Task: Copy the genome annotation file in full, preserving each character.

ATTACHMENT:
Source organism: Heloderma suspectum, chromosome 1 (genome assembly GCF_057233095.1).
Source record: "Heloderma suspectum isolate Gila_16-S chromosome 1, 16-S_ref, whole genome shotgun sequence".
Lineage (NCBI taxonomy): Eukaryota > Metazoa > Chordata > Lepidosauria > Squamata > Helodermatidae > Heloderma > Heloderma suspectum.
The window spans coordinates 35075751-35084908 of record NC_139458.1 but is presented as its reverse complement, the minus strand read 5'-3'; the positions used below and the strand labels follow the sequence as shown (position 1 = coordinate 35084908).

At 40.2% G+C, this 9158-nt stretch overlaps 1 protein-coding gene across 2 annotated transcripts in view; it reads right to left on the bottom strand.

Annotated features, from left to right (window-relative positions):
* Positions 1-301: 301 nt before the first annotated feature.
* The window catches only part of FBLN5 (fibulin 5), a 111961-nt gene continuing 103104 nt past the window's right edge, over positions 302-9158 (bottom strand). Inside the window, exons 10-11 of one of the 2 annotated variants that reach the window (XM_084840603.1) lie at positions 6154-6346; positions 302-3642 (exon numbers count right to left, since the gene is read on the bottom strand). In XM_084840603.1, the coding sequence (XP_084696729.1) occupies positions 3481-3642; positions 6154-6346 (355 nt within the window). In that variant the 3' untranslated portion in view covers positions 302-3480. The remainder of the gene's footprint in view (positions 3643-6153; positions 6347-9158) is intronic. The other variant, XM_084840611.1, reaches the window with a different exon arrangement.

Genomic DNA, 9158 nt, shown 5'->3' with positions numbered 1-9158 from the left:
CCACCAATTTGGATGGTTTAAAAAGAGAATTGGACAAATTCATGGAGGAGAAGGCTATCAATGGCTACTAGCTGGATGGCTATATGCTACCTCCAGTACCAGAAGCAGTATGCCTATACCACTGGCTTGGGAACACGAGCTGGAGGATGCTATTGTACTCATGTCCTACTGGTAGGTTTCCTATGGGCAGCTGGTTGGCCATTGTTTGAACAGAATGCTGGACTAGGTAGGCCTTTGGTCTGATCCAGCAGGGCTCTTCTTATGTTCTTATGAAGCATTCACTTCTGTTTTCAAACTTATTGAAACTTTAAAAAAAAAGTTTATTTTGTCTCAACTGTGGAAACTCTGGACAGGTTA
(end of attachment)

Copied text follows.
Source organism: Heloderma suspectum, chromosome 1 (genome assembly GCF_057233095.1).
Source record: "Heloderma suspectum isolate Gila_16-S chromosome 1, 16-S_ref, whole genome shotgun sequence".
Lineage (NCBI taxonomy): Eukaryota > Metazoa > Chordata > Lepidosauria > Squamata > Helodermatidae > Heloderma > Heloderma suspectum.
The window spans coordinates 35075751-35084908 of record NC_139458.1 but is presented as its reverse complement, the minus strand read 5'-3'; the positions used below and the strand labels follow the sequence as shown (position 1 = coordinate 35084908).

At 40.2% G+C, this 9158-nt stretch overlaps 1 protein-coding gene across 2 annotated transcripts in view; it reads right to left on the bottom strand.

Annotated features, from left to right (window-relative positions):
* Positions 1-301: 301 nt before the first annotated feature.
* The window catches only part of FBLN5 (fibulin 5), a 111961-nt gene continuing 103104 nt past the window's right edge, over positions 302-9158 (bottom strand). Inside the window, exons 10-11 of one of the 2 annotated variants that reach the window (XM_084840603.1) lie at positions 6154-6346; positions 302-3642 (exon numbers count right to left, since the gene is read on the bottom strand). In XM_084840603.1, the coding sequence (XP_084696729.1) occupies positions 3481-3642; positions 6154-6346 (355 nt within the window). In that variant the 3' untranslated portion in view covers positions 302-3480. The remainder of the gene's footprint in view (positions 3643-6153; positions 6347-9158) is intronic. The other variant, XM_084840611.1, reaches the window with a different exon arrangement.

Genomic DNA, 9158 nt, shown 5'->3' with positions numbered 1-9158 from the left:
CCACCAATTTGGATGGTTTAAAAAGAGAATTGGACAAATTCATGGAGGAGAAGGCTATCAATGGCTACTAGCTGGATGGCTATATGCTACCTCCAGTACCAGAAGCAGTATGCCTATACCACTGGCTTGGGAACACGAGCTGGAGGATGCTATTGTACTCATGTCCTACTGGTAGGTTTCCTATGGGCAGCTGGTTGGCCATTGTTTGAACAGAATGCTGGACTAGGTAGGCCTTTGGTCTGATCCAGCAGGGCTCTTCTTATGTTCTTATGAAGCATTCACTTCTGTTTTCAAACTTATTGAAACTTTAAAAAAAAAGTTTATTTTGTCTCAACTGTGGAAACTCTGGACAGGTTA